The Causality between Stock Index Returns and Volumes in the Asian Equity Markets

By Kamath, Ravindra; Wang, Yi | Journal of International Business Research, July 2006 | Go to article overview

The Causality between Stock Index Returns and Volumes in the Asian Equity Markets


Kamath, Ravindra, Wang, Yi, Journal of International Business Research


ABSTRACT

This investigation empirically examines the relation between daily rates of return and trading volumes on the stock market indices of six developing markets from Asia over the recent 34-month period ending in October 2005. The evidence of these markets supports the view that rising markets are accompanied by rising volumes and vice versa. The volume-return relation is found to depend on the direction of the market itself. The volume-absolute return relation is found to be significantly positive. The Granger causality tests find the absence of causality running in either direction in four of the six markets. In South Korean market, the evidence of causality running from returns to volume is found while the causality running in the diametrically opposite direction is uncovered in the Taiwanese market.

INTRODUCTION

The relation between security prices and the accompanying trading volume has been studied for almost five decades. One of the earliest published studies on this subject can be traced to Osborne (1959). In a 1987 paper, Karpoff provided an excellent review of the research on the relation between price changes and volume until the mid-1980s. Four crucial factors why the investigations of the said relation are important were outlined by Karpoff. Indeed, the various nuances of the relation between price changes and trading volume have continued to capture the interest of researchers and practitioners alike. One particular group of studies which can be found in the literature has focused on three different aspects of price-volume relation in speculative markets. Two of these can be linked to the well-publicized Wall Street beliefs. The Reilly and Norton investment textbook (2003) for example, notes that, "Therefore the technician looks for a price increase on heavy volume relative to the stocks' normal trading volume as an indication of bullish activity. Conversely, a price decline with heavy volume is bearish." Stickel and Verrecchia (1994) refer to one of the more frequently quoted saying that, "volume is the fuel for stock prices." These and similar commonly mentioned postulates provide motivation for the studies which attempt to evaluate the empirical support for these postulates. However, for the most part, the empirical studies have focused on the developed markets. There are only a handful of published studies of price-volume relation in the developing markets. This fact provides further impetus for the present study.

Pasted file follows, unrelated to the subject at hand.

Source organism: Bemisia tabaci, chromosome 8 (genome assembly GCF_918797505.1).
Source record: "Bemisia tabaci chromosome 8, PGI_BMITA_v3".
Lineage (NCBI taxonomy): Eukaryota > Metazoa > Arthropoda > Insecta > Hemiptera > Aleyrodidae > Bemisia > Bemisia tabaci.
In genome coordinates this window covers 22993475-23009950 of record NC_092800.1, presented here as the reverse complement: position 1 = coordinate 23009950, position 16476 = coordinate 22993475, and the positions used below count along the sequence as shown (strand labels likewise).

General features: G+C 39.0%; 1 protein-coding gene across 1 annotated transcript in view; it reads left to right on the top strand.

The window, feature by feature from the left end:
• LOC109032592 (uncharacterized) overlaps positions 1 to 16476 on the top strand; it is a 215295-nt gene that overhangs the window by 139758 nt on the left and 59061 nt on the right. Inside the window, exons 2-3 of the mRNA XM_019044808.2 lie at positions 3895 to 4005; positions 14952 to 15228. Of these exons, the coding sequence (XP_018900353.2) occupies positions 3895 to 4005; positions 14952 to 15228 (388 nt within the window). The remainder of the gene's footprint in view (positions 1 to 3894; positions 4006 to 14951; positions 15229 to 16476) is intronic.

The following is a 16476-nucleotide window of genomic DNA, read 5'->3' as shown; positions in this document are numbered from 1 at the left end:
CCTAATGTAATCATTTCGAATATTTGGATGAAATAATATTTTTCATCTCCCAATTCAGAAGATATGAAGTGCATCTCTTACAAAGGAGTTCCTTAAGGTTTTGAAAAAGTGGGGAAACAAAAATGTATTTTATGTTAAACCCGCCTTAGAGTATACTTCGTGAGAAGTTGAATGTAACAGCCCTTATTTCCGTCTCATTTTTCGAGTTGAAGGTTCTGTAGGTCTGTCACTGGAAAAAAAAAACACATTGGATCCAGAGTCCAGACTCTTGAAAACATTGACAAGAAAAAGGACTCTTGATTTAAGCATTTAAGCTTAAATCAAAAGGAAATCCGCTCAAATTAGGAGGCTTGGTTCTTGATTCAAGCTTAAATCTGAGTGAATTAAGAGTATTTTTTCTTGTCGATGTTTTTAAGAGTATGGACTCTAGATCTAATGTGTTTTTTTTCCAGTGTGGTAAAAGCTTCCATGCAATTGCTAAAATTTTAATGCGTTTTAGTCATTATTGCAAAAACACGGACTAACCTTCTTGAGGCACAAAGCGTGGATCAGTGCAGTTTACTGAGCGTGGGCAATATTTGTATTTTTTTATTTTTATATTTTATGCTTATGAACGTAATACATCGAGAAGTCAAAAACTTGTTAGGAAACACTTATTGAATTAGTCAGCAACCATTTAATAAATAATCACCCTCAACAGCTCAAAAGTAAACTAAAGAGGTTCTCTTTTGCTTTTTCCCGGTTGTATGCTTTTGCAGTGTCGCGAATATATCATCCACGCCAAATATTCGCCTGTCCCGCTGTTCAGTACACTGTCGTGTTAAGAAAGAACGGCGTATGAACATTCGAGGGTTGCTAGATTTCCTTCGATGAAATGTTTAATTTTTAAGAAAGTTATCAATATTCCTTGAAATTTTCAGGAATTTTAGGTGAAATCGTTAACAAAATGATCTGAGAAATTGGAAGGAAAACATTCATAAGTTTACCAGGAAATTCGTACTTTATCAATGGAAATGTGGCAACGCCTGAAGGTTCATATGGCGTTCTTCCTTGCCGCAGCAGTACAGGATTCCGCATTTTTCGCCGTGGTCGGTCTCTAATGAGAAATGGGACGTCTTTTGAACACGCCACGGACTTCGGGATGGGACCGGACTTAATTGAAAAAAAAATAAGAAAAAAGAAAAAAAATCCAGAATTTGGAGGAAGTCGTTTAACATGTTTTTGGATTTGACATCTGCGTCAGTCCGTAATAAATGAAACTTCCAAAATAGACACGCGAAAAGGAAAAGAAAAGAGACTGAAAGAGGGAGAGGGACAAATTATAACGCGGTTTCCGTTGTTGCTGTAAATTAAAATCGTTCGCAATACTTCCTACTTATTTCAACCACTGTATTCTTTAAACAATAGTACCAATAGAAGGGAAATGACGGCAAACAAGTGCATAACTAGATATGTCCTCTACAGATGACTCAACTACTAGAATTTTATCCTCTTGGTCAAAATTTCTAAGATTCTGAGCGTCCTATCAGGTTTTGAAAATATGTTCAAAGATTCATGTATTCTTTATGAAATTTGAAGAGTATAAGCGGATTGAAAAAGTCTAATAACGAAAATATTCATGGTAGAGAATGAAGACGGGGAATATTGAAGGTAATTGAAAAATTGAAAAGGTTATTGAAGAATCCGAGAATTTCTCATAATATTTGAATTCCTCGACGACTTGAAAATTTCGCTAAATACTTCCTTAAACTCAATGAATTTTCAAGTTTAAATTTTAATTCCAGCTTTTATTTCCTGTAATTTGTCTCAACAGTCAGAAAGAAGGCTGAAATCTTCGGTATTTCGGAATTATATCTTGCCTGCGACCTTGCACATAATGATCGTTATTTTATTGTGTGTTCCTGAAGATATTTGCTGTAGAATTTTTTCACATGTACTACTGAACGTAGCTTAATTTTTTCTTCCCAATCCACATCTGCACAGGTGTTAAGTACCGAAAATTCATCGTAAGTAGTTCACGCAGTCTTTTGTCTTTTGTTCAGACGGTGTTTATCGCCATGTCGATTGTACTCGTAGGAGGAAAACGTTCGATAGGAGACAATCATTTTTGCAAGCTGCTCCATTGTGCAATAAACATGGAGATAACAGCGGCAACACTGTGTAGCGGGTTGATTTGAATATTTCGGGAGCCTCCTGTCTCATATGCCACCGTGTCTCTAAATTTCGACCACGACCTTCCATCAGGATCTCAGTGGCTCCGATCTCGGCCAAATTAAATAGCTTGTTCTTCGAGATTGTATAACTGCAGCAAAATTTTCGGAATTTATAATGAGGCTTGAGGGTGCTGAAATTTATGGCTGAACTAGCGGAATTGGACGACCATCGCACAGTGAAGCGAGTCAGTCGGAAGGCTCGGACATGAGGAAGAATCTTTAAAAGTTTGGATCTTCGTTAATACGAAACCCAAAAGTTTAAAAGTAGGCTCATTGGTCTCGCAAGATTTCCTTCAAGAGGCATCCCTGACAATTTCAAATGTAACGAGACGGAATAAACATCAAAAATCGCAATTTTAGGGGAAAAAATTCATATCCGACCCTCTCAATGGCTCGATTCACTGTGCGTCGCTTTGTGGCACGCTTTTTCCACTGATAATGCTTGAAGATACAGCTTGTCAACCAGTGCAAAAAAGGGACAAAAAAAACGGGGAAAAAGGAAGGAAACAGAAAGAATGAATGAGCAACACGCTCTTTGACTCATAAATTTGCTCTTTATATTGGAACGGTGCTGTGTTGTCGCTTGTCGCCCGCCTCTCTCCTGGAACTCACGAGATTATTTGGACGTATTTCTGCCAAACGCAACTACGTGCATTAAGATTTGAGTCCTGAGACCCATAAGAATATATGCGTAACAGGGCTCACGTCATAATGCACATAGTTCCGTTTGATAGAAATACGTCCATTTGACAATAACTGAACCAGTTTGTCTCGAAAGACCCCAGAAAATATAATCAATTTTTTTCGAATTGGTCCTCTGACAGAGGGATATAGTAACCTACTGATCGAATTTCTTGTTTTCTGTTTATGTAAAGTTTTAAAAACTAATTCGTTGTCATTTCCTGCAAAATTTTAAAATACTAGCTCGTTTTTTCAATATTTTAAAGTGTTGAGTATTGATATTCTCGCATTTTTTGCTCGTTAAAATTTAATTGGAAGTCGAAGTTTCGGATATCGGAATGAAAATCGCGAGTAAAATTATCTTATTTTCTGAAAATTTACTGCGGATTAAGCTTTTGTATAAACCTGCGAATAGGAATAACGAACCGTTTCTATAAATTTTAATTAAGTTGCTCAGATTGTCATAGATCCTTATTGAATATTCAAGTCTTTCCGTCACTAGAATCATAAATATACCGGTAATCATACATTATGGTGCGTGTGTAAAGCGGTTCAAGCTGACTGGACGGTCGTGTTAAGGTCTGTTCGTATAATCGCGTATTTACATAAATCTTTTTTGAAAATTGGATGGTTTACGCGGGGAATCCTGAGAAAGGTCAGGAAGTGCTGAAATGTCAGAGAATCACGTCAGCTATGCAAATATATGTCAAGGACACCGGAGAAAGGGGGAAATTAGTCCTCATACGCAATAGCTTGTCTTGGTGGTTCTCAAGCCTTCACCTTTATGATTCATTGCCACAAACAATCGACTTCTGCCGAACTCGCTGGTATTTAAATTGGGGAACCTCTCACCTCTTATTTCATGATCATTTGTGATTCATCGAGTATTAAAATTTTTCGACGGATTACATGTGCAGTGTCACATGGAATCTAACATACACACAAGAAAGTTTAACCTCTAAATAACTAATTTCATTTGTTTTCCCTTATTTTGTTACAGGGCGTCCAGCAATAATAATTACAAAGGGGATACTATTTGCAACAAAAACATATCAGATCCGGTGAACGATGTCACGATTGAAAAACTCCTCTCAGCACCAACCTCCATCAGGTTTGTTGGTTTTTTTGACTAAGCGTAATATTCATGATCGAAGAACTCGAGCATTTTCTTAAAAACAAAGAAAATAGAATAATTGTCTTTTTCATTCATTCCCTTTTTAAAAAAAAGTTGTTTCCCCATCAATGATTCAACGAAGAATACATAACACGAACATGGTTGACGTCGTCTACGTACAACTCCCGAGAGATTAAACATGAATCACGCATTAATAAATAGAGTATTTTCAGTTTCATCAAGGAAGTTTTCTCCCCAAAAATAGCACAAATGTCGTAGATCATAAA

The objective of this paper is to empirically examine the causal relation between the daily returns on the equity market indices and the accompanying trading volumes in six Asian markets during the most recent 34-month period ending in October 2005. The stock market indices of Hong Kong, Indonesia, Malaysia, Singapore, South Korea, and Taiwan are the focus of this investigation. While all six of these markets are considered to be developing or emerging markets, the Hong Kong market is generally viewed to be the most developed stock market and is often studied along with the developed markets of U.S. and Japan. (Chen, et. al, 2001). The specific goals of this study of six Asian markets are:

1. To ascertain if the rising markets are accompanied by rising volumes and if falling markets are accompanied by falling volumes, and to ascertain if there is evidence of asymmetric relation with respect to positive and negative returns;

2. To ascertain if the evidence supports the notion that it takes trading volume to make the market indices move; and

3. To test for the Granger causality between daily index returns and volumes to ascertain if the causality runs from volume to returns or from returns to volume or in both directions.

In the next section, the relevant literature is briefly reviewed. The data, the definitions, and the methodology adopted in this study are outlined in the following section. The empirical findings of this study are discussed in the fourth section. …

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